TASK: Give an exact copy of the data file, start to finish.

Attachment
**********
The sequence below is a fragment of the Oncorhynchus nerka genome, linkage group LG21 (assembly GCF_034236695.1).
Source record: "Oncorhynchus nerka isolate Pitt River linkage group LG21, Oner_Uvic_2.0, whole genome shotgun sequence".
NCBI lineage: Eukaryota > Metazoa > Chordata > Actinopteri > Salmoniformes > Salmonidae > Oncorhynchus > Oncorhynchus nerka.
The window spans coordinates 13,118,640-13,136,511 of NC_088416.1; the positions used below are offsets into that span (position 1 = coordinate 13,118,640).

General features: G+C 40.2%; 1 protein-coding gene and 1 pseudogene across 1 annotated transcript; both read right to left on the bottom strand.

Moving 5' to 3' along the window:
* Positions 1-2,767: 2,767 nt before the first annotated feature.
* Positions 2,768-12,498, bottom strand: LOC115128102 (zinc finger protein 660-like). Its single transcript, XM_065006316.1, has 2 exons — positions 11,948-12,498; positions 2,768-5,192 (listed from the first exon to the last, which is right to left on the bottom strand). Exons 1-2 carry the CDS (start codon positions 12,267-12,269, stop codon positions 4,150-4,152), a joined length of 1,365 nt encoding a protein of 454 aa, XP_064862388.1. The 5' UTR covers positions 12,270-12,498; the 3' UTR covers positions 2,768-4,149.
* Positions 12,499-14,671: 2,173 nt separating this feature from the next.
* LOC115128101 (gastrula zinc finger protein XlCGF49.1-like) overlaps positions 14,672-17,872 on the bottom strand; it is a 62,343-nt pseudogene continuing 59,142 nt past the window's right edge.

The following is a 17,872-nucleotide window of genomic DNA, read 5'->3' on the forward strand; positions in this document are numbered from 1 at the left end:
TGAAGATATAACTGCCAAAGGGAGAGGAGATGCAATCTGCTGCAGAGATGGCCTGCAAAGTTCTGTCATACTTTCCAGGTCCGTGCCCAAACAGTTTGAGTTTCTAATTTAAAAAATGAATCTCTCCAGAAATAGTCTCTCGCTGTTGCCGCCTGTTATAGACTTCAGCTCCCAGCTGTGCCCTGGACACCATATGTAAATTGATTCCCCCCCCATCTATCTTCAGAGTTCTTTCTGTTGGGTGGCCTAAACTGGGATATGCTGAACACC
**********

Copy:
The sequence below is a fragment of the Oncorhynchus nerka genome, linkage group LG21 (assembly GCF_034236695.1).
Source record: "Oncorhynchus nerka isolate Pitt River linkage group LG21, Oner_Uvic_2.0, whole genome shotgun sequence".
NCBI lineage: Eukaryota > Metazoa > Chordata > Actinopteri > Salmoniformes > Salmonidae > Oncorhynchus > Oncorhynchus nerka.
The window spans coordinates 13,118,640-13,136,511 of NC_088416.1; the positions used below are offsets into that span (position 1 = coordinate 13,118,640).

General features: G+C 40.2%; 1 protein-coding gene and 1 pseudogene across 1 annotated transcript; both read right to left on the bottom strand.

Moving 5' to 3' along the window:
* Positions 1-2,767: 2,767 nt before the first annotated feature.
* Positions 2,768-12,498, bottom strand: LOC115128102 (zinc finger protein 660-like). Its single transcript, XM_065006316.1, has 2 exons — positions 11,948-12,498; positions 2,768-5,192 (listed from the first exon to the last, which is right to left on the bottom strand). Exons 1-2 carry the CDS (start codon positions 12,267-12,269, stop codon positions 4,150-4,152), a joined length of 1,365 nt encoding a protein of 454 aa, XP_064862388.1. The 5' UTR covers positions 12,270-12,498; the 3' UTR covers positions 2,768-4,149.
* Positions 12,499-14,671: 2,173 nt separating this feature from the next.
* LOC115128101 (gastrula zinc finger protein XlCGF49.1-like) overlaps positions 14,672-17,872 on the bottom strand; it is a 62,343-nt pseudogene continuing 59,142 nt past the window's right edge.

The following is a 17,872-nucleotide window of genomic DNA, read 5'->3' on the forward strand; positions in this document are numbered from 1 at the left end:
TGAAGATATAACTGCCAAAGGGAGAGGAGATGCAATCTGCTGCAGAGATGGCCTGCAAAGTTCTGTCATACTTTCCAGGTCCGTGCCCAAACAGTTTGAGTTTCTAATTTAAAAAATGAATCTCTCCAGAAATAGTCTCTCGCTGTTGCCGCCTGTTATAGACTTCAGCTCCCAGCTGTGCCCTGGACACCATATGTAAATTGATTCCCCCCCCATCTATCTTCAGAGTTCTTTCTGTTGGGTGGCCTAAACTGGGATATGCTGAACACC